What is needed to guide testing for anorectal and pharyngeal Chlamydia trachomatis and Neisseria gonorrhoeae in women and men? Evidence and opinion.

BMC infectious diseases, 2015; 15 doi:10.1186/s12879-015-1280-6

Authors: Dukers-Muijrers Nicole H T M, Schachter Julius, van Liere Genevieve A F S, Wolffs Petra F G, Hoebe Christian J P A

Affiliation: Limburg, Netherlands; Maastricht University Medical Centre (MUMC+), Maastricht, Netherlands; University of California, Riverside, United States; Limburg, Netherlands; Maastricht University Medical Centre (MUMC+), Maastricht, Netherlands (show more (3))

Abstract: BACKGROUND: Anorectal and pharyngeal infections with Chlamydia trachomatis (CT) and Neisseria gonorrheae (NG) are commonly observed in men who have sex with men (MSM). There is increasing evidence that such infections at extra-genital sites are also common in women. In both sexes, these infections are largely overlooked as they are not routinely tested for in regular care. Testing based on sexual behavior or symptoms would only detect half of these extra-genital infections. This paper elucidates the differences and similarities between women and MSM, regarding the epidemiology of extra-genital CT and NG. It discusses the clinical and public health impact of untested extra-genital infections, how this may impact management strategies, and thereby identifies key research areas.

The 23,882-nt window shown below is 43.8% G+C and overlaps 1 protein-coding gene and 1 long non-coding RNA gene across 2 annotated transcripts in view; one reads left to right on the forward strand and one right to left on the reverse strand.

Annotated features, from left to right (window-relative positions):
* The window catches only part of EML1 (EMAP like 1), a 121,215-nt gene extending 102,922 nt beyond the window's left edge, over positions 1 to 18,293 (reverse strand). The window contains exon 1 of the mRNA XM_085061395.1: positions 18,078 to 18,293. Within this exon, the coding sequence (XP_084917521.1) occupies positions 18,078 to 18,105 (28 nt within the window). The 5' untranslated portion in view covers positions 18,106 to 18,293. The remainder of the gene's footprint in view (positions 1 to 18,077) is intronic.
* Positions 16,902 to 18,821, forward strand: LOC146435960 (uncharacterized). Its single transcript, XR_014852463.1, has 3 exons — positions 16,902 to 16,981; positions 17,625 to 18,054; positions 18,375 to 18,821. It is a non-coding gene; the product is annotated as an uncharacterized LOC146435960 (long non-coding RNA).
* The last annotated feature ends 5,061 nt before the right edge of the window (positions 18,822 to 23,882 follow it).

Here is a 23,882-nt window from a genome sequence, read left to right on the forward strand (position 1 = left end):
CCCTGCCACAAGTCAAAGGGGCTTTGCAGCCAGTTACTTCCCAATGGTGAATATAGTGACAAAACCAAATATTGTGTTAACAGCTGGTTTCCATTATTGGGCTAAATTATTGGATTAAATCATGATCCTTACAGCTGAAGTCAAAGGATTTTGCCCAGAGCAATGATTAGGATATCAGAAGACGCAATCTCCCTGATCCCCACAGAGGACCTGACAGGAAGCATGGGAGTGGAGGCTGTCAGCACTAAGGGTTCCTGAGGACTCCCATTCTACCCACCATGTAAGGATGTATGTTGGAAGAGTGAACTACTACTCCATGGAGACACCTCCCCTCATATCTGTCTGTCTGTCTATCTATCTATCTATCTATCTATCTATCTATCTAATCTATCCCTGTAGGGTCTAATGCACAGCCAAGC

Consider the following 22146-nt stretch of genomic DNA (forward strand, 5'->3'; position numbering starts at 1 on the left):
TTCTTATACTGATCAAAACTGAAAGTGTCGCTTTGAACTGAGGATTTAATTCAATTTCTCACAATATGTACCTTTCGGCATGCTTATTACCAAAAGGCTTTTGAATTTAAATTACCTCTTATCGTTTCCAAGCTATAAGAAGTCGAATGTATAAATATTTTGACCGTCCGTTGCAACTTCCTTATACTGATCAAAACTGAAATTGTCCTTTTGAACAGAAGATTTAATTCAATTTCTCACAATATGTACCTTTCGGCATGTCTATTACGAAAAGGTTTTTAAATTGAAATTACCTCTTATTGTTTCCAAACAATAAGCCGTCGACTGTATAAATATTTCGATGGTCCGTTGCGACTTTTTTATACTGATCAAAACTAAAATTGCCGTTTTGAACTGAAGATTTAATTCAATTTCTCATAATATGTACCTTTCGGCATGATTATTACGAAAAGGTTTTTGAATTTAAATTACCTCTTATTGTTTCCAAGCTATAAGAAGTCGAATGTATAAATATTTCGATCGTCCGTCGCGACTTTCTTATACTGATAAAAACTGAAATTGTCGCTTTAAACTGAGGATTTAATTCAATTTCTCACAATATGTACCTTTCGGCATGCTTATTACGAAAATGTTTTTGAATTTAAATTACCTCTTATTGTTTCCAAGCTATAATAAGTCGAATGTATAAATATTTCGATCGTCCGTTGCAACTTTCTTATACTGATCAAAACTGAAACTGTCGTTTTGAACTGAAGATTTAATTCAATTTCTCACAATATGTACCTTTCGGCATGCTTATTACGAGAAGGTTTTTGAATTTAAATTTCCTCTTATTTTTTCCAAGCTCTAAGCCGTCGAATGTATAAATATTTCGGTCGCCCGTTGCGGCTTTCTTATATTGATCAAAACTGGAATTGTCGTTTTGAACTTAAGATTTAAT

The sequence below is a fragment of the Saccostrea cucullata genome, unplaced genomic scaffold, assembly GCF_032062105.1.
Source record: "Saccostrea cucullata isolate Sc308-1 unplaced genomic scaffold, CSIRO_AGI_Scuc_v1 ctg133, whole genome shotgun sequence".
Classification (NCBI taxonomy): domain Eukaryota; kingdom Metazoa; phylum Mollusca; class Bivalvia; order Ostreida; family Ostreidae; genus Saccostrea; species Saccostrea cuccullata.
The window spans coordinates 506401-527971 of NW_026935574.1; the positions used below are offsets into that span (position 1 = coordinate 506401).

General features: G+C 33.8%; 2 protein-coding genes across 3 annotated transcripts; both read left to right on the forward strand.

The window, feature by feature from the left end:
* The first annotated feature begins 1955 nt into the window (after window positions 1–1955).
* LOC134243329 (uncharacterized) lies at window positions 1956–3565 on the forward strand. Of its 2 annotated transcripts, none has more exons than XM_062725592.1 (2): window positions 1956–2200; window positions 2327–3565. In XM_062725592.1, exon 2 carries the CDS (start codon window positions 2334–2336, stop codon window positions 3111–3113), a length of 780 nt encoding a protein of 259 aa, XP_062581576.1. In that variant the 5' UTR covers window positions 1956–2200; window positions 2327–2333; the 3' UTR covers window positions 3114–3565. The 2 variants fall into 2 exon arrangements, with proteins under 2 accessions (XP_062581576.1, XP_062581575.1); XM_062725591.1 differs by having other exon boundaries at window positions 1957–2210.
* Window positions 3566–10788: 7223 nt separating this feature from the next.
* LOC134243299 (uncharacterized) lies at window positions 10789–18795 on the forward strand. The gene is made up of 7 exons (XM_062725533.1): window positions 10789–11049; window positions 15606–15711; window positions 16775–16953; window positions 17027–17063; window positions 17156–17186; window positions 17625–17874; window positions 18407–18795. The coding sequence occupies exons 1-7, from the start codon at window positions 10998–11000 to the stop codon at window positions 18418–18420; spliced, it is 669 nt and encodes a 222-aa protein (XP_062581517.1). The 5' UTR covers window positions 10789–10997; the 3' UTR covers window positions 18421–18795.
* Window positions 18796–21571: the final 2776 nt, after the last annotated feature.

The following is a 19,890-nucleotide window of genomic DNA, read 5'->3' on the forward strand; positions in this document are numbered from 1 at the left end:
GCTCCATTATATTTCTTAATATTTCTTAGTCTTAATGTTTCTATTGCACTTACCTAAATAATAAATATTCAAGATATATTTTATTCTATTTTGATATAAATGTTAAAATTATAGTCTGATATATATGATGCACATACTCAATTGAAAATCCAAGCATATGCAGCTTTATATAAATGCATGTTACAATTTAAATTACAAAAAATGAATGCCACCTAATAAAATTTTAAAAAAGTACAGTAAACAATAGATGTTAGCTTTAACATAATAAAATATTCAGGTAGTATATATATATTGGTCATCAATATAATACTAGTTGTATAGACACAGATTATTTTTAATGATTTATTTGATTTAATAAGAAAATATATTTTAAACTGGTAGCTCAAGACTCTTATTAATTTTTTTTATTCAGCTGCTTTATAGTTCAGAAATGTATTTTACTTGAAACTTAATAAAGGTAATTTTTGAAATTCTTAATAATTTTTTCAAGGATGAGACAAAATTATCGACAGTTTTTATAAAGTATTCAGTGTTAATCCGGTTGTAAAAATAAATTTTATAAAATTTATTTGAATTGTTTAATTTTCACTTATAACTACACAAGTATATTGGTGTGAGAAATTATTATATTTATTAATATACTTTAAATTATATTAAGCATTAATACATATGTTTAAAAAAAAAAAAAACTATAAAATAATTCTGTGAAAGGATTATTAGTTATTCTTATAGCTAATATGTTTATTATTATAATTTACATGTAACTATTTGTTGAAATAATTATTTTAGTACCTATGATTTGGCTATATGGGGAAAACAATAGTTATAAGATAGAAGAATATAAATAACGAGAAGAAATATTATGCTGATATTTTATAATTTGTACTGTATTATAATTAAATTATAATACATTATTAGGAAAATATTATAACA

DISCUSSION: Extra-genital CT is as common in women as it is in MSM; NG in women is as common at their extra-genital sites as it is at their genital sites. The substantial numbers of extra-genital CT and NG being missed in women and MSM indicate a need to test and treat more patients and perhaps different choices in treatment and partner management strategies. Doing so will likely contribute to reduced morbidity and transmission in both sexes. However, in our opinion, it is clear that there are several knowledge gaps in understanding the clinical and public health impact of extra-genital CT and NG. Key research areas that need to be addressed concern associated morbidity (anorectal and reproductive morbidity due to extra-genital infections), 'the best' management strategies, including testing and treatment for extra-genital CT, extra-genital treatment resistance, transmission probabilities between partners and between anatomic sites in a woman, and impact on transmission of other infections. Data are also lacking on cost-effectiveness of pharyngeal testing, and of NG testing and anorectal CT testing in women. Gaps in the management of extra-genital CT and NG may also apply for other STIs, such Mycoplasma genitalium. Current management strategies, including testing, to address extra-genital CT and NG in both sexes are suboptimal. Comparative data on several identified key themes in women and MSM are lacking and urgently needed to guide better management of extra-genital infections.

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